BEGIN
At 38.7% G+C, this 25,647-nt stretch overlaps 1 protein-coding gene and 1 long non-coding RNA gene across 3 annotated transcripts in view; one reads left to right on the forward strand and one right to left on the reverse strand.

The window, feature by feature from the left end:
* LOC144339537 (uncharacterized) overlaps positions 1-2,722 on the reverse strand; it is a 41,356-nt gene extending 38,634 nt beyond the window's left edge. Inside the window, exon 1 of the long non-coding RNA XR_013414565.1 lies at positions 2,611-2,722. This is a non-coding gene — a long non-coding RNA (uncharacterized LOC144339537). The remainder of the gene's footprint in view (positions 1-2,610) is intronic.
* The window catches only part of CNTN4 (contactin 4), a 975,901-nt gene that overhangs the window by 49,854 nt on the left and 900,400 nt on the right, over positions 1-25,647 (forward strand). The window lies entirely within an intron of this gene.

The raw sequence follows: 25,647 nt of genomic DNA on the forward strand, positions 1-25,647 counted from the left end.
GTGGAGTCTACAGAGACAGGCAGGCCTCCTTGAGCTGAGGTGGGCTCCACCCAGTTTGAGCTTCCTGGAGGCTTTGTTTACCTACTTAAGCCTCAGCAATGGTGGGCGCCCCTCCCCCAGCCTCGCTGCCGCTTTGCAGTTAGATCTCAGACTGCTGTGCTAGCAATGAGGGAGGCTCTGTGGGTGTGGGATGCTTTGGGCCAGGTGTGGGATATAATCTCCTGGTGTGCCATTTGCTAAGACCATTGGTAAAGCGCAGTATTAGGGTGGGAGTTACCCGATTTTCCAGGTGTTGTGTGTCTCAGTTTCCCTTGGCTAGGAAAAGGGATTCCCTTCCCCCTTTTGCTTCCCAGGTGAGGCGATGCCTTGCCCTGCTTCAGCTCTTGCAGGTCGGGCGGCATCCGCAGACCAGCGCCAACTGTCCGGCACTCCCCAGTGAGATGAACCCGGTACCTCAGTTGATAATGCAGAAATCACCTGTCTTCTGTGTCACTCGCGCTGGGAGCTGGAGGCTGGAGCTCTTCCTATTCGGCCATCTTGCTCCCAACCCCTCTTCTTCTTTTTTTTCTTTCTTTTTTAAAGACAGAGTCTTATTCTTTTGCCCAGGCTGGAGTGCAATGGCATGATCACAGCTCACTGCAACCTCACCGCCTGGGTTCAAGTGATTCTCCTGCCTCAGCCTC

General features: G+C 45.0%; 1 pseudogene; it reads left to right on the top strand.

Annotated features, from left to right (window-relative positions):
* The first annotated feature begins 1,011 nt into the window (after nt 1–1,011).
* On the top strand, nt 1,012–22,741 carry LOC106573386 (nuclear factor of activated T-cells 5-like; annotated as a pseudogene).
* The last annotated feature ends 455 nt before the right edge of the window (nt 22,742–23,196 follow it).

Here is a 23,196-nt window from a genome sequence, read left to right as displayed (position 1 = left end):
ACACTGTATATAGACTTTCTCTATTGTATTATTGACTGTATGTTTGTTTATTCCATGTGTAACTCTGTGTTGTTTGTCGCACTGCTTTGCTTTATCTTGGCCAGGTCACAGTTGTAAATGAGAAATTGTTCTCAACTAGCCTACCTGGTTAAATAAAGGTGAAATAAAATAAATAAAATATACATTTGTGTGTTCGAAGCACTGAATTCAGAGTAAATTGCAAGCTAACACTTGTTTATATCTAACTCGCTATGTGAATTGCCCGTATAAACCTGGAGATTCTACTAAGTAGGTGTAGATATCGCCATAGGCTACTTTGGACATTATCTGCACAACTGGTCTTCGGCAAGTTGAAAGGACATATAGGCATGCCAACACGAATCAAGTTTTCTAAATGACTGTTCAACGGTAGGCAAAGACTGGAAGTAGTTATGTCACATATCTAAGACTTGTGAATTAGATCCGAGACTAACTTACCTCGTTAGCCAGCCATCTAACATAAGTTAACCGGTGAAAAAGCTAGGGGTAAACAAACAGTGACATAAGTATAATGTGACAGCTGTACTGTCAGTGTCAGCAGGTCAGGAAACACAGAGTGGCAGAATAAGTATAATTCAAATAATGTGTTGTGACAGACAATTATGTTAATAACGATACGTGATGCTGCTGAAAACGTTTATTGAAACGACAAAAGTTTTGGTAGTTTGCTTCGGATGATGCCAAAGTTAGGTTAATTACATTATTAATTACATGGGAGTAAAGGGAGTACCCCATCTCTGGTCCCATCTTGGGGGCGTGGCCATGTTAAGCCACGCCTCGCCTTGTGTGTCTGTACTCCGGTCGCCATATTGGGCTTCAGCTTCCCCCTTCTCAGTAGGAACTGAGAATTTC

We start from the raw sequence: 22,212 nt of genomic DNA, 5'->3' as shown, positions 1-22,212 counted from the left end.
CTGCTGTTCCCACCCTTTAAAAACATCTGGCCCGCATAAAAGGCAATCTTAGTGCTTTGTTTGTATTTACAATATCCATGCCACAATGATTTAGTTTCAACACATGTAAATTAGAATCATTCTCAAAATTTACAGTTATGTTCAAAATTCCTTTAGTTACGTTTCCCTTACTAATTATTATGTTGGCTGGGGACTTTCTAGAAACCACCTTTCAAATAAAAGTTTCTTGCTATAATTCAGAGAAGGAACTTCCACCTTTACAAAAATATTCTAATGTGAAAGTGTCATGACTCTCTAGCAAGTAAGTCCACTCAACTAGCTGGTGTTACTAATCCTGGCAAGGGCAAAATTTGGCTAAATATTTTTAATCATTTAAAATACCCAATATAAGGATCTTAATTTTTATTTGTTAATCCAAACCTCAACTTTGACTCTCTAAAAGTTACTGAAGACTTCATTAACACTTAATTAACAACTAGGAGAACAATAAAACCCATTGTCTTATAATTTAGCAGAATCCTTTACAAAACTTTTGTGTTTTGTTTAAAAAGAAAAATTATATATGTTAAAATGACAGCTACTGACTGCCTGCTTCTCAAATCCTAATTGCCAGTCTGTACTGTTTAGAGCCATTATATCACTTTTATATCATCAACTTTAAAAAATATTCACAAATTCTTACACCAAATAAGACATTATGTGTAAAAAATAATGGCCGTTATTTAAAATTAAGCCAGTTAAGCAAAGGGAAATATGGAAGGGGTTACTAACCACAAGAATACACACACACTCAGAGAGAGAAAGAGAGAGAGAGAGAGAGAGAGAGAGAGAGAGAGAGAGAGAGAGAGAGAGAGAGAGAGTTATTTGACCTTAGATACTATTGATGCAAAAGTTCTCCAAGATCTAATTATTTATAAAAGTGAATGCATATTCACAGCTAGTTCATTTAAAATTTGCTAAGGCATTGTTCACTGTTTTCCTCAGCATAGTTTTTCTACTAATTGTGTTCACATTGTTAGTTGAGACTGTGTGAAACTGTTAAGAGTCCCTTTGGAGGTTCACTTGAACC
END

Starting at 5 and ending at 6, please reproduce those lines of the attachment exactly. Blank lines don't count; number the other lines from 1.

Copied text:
The raw sequence follows: 25,647 nt of genomic DNA on the forward strand, positions 1-25,647 counted from the left end.
GTGGAGTCTACAGAGACAGGCAGGCCTCCTTGAGCTGAGGTGGGCTCCACCCAGTTTGAGCTTCCTGGAGGCTTTGTTTACCTACTTAAGCCTCAGCAATGGTGGGCGCCCCTCCCCCAGCCTCGCTGCCGCTTTGCAGTTAGATCTCAGACTGCTGTGCTAGCAATGAGGGAGGCTCTGTGGGTGTGGGATGCTTTGGGCCAGGTGTGGGATATAATCTCCTGGTGTGCCATTTGCTAAGACCATTGGTAAAGCGCAGTATTAGGGTGGGAGTTACCCGATTTTCCAGGTGTTGTGTGTCTCAGTTTCCCTTGGCTAGGAAAAGGGATTCCCTTCCCCCTTTTGCTTCCCAGGTGAGGCGATGCCTTGCCCTGCTTCAGCTCTTGCAGGTCGGGCGGCATCCGCAGACCAGCGCCAACTGTCCGGCACTCCCCAGTGAGATGAACCCGGTACCTCAGTTGATAATGCAGAAATCACCTGTCTTCTGTGTCACTCGCGCTGGGAGCTGGAGGCTGGAGCTCTTCCTATTCGGCCATCTTGCTCCCAACCCCTCTTCTTCTTTTTTTTCTTTCTTTTTTAAAGACAGAGTCTTATTCTTTTGCCCAGGCTGGAGTGCAATGGCATGATCACAGCTCACTGCAACCTCACCGCCTGGGTTCAAGTGATTCTCCTGCCTCAGCCTC